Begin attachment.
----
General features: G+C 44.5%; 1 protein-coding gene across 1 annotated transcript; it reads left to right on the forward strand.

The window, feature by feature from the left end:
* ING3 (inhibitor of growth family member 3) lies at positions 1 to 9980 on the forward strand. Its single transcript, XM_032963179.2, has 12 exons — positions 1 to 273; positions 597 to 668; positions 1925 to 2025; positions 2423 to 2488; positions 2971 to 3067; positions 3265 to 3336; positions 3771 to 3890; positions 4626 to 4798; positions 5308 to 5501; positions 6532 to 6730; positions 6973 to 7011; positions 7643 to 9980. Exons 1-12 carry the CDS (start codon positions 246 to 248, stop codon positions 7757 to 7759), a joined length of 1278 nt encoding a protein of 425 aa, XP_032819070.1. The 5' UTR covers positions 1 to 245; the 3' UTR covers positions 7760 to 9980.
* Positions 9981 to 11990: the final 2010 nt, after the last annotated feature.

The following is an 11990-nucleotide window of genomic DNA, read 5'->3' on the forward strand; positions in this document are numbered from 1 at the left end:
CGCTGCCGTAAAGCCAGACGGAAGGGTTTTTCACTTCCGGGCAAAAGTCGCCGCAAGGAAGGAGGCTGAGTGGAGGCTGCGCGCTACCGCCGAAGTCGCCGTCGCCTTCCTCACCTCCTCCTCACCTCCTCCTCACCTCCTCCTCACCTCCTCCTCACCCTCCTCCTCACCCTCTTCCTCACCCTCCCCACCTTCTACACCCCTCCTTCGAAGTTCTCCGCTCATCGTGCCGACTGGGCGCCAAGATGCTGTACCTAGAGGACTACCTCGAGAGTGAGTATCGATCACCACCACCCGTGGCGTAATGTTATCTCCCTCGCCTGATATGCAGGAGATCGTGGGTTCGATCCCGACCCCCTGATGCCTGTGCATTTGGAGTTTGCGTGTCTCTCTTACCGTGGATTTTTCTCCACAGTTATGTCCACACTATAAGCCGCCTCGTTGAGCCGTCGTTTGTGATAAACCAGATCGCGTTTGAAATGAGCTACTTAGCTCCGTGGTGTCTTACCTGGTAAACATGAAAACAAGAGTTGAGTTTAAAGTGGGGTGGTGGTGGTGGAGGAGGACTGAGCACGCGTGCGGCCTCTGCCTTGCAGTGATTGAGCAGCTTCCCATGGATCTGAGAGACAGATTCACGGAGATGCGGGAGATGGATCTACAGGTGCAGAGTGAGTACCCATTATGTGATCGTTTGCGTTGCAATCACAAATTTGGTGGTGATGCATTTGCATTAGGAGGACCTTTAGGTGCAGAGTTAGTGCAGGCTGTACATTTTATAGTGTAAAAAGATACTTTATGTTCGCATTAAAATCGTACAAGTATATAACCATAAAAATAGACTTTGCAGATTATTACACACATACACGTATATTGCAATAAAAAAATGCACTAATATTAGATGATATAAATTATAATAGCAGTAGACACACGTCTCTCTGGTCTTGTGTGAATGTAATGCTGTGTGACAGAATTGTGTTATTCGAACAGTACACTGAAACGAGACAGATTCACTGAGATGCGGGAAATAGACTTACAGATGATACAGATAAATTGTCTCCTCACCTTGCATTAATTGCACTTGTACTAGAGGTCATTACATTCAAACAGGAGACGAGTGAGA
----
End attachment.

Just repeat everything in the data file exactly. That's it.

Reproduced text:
General features: G+C 44.5%; 1 protein-coding gene across 1 annotated transcript; it reads left to right on the forward strand.

The window, feature by feature from the left end:
* ING3 (inhibitor of growth family member 3) lies at positions 1 to 9980 on the forward strand. Its single transcript, XM_032963179.2, has 12 exons — positions 1 to 273; positions 597 to 668; positions 1925 to 2025; positions 2423 to 2488; positions 2971 to 3067; positions 3265 to 3336; positions 3771 to 3890; positions 4626 to 4798; positions 5308 to 5501; positions 6532 to 6730; positions 6973 to 7011; positions 7643 to 9980. Exons 1-12 carry the CDS (start codon positions 246 to 248, stop codon positions 7757 to 7759), a joined length of 1278 nt encoding a protein of 425 aa, XP_032819070.1. The 5' UTR covers positions 1 to 245; the 3' UTR covers positions 7760 to 9980.
* Positions 9981 to 11990: the final 2010 nt, after the last annotated feature.

The following is an 11990-nucleotide window of genomic DNA, read 5'->3' on the forward strand; positions in this document are numbered from 1 at the left end:
CGCTGCCGTAAAGCCAGACGGAAGGGTTTTTCACTTCCGGGCAAAAGTCGCCGCAAGGAAGGAGGCTGAGTGGAGGCTGCGCGCTACCGCCGAAGTCGCCGTCGCCTTCCTCACCTCCTCCTCACCTCCTCCTCACCTCCTCCTCACCTCCTCCTCACCCTCCTCCTCACCCTCTTCCTCACCCTCCCCACCTTCTACACCCCTCCTTCGAAGTTCTCCGCTCATCGTGCCGACTGGGCGCCAAGATGCTGTACCTAGAGGACTACCTCGAGAGTGAGTATCGATCACCACCACCCGTGGCGTAATGTTATCTCCCTCGCCTGATATGCAGGAGATCGTGGGTTCGATCCCGACCCCCTGATGCCTGTGCATTTGGAGTTTGCGTGTCTCTCTTACCGTGGATTTTTCTCCACAGTTATGTCCACACTATAAGCCGCCTCGTTGAGCCGTCGTTTGTGATAAACCAGATCGCGTTTGAAATGAGCTACTTAGCTCCGTGGTGTCTTACCTGGTAAACATGAAAACAAGAGTTGAGTTTAAAGTGGGGTGGTGGTGGTGGAGGAGGACTGAGCACGCGTGCGGCCTCTGCCTTGCAGTGATTGAGCAGCTTCCCATGGATCTGAGAGACAGATTCACGGAGATGCGGGAGATGGATCTACAGGTGCAGAGTGAGTACCCATTATGTGATCGTTTGCGTTGCAATCACAAATTTGGTGGTGATGCATTTGCATTAGGAGGACCTTTAGGTGCAGAGTTAGTGCAGGCTGTACATTTTATAGTGTAAAAAGATACTTTATGTTCGCATTAAAATCGTACAAGTATATAACCATAAAAATAGACTTTGCAGATTATTACACACATACACGTATATTGCAATAAAAAAATGCACTAATATTAGATGATATAAATTATAATAGCAGTAGACACACGTCTCTCTGGTCTTGTGTGAATGTAATGCTGTGTGACAGAATTGTGTTATTCGAACAGTACACTGAAACGAGACAGATTCACTGAGATGCGGGAAATAGACTTACAGATGATACAGATAAATTGTCTCCTCACCTTGCATTAATTGCACTTGTACTAGAGGTCATTACATTCAAACAGGAGACGAGTGAGA